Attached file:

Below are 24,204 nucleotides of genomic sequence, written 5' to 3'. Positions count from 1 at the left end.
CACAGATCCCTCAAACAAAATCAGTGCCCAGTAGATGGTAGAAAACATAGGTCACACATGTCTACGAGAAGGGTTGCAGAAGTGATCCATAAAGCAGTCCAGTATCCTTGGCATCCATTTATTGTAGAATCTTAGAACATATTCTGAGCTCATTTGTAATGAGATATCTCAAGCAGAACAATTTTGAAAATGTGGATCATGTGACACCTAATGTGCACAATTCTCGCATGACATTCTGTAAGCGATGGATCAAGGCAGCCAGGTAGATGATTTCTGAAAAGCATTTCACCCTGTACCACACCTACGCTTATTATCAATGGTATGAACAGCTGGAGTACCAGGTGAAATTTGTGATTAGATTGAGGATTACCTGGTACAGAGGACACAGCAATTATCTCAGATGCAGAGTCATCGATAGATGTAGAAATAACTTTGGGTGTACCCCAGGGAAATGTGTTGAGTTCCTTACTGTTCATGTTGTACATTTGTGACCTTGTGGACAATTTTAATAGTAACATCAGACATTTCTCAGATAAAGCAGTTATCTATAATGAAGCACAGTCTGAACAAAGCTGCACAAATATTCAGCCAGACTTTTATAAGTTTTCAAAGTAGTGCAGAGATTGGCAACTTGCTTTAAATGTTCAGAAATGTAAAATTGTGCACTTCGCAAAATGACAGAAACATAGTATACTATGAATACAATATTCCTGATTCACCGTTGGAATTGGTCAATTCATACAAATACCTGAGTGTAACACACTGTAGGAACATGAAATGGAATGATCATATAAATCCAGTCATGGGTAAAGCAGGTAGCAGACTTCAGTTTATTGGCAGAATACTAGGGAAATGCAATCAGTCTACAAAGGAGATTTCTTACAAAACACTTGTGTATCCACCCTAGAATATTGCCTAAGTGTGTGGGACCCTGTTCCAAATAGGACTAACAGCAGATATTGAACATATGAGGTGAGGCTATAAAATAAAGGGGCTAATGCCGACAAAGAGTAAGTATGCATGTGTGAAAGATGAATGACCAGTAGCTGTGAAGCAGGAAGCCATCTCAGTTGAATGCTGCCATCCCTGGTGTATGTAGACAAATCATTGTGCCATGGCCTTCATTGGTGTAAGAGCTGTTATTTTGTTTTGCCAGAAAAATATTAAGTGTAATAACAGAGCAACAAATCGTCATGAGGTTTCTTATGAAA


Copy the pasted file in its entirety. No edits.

Below are 24,204 nucleotides of genomic sequence, written 5' to 3'. Positions count from 1 at the left end.
CACAGATCCCTCAAACAAAATCAGTGCCCAGTAGATGGTAGAAAACATAGGTCACACATGTCTACGAGAAGGGTTGCAGAAGTGATCCATAAAGCAGTCCAGTATCCTTGGCATCCATTTATTGTAGAATCTTAGAACATATTCTGAGCTCATTTGTAATGAGATATCTCAAGCAGAACAATTTTGAAAATGTGGATCATGTGACACCTAATGTGCACAATTCTCGCATGACATTCTGTAAGCGATGGATCAAGGCAGCCAGGTAGATGATTTCTGAAAAGCATTTCACCCTGTACCACACCTACGCTTATTATCAATGGTATGAACAGCTGGAGTACCAGGTGAAATTTGTGATTAGATTGAGGATTACCTGGTACAGAGGACACAGCAATTATCTCAGATGCAGAGTCATCGATAGATGTAGAAATAACTTTGGGTGTACCCCAGGGAAATGTGTTGAGTTCCTTACTGTTCATGTTGTACATTTGTGACCTTGTGGACAATTTTAATAGTAACATCAGACATTTCTCAGATAAAGCAGTTATCTATAATGAAGCACAGTCTGAACAAAGCTGCACAAATATTCAGCCAGACTTTTATAAGTTTTCAAAGTAGTGCAGAGATTGGCAACTTGCTTTAAATGTTCAGAAATGTAAAATTGTGCACTTCGCAAAATGACAGAAACATAGTATACTATGAATACAATATTCCTGATTCACCGTTGGAATTGGTCAATTCATACAAATACCTGAGTGTAACACACTGTAGGAACATGAAATGGAATGATCATATAAATCCAGTCATGGGTAAAGCAGGTAGCAGACTTCAGTTTATTGGCAGAATACTAGGGAAATGCAATCAGTCTACAAAGGAGATTTCTTACAAAACACTTGTGTATCCACCCTAGAATATTGCCTAAGTGTGTGGGACCCTGTTCCAAATAGGACTAACAGCAGATATTGAACATATGAGGTGAGGCTATAAAATAAAGGGGCTAATGCCGACAAAGAGTAAGTATGCATGTGTGAAAGATGAATGACCAGTAGCTGTGAAGCAGGAAGCCATCTCAGTTGAATGCTGCCATCCCTGGTGTATGTAGACAAATCATTGTGCCATGGCCTTCATTGGTGTAAGAGCTGTTATTTTGTTTTGCCAGAAAAATATTAAGTGTAATAACAGAGCAACAAATCGTCATGAGGTTTCTTATGAAA